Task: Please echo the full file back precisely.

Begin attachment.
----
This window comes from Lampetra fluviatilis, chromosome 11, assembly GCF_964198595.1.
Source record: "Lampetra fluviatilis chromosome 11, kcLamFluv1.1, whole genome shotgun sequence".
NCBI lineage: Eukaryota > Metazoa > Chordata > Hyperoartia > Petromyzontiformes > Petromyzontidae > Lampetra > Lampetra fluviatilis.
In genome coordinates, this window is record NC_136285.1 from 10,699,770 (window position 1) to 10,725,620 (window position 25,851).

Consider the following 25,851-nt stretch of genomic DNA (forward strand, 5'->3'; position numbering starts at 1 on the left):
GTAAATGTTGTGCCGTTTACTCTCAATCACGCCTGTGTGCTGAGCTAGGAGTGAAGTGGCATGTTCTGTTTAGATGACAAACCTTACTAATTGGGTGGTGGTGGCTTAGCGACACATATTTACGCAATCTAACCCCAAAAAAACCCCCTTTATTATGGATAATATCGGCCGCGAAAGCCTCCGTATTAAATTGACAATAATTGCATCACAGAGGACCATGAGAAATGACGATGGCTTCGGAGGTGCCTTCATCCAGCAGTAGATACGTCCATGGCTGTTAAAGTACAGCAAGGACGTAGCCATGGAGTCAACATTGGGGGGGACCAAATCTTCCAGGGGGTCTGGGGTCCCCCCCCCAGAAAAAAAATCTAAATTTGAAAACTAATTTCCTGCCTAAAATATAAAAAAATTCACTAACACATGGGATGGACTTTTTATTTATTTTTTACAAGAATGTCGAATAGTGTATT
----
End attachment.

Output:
This window comes from Lampetra fluviatilis, chromosome 11, assembly GCF_964198595.1.
Source record: "Lampetra fluviatilis chromosome 11, kcLamFluv1.1, whole genome shotgun sequence".
NCBI lineage: Eukaryota > Metazoa > Chordata > Hyperoartia > Petromyzontiformes > Petromyzontidae > Lampetra > Lampetra fluviatilis.
In genome coordinates, this window is record NC_136285.1 from 10,699,770 (window position 1) to 10,725,620 (window position 25,851).

Consider the following 25,851-nt stretch of genomic DNA (forward strand, 5'->3'; position numbering starts at 1 on the left):
GTAAATGTTGTGCCGTTTACTCTCAATCACGCCTGTGTGCTGAGCTAGGAGTGAAGTGGCATGTTCTGTTTAGATGACAAACCTTACTAATTGGGTGGTGGTGGCTTAGCGACACATATTTACGCAATCTAACCCCAAAAAAACCCCCTTTATTATGGATAATATCGGCCGCGAAAGCCTCCGTATTAAATTGACAATAATTGCATCACAGAGGACCATGAGAAATGACGATGGCTTCGGAGGTGCCTTCATCCAGCAGTAGATACGTCCATGGCTGTTAAAGTACAGCAAGGACGTAGCCATGGAGTCAACATTGGGGGGGACCAAATCTTCCAGGGGGTCTGGGGTCCCCCCCCCAGAAAAAAAATCTAAATTTGAAAACTAATTTCCTGCCTAAAATATAAAAAAATTCACTAACACATGGGATGGACTTTTTATTTATTTTTTACAAGAATGTCGAATAGTGTATT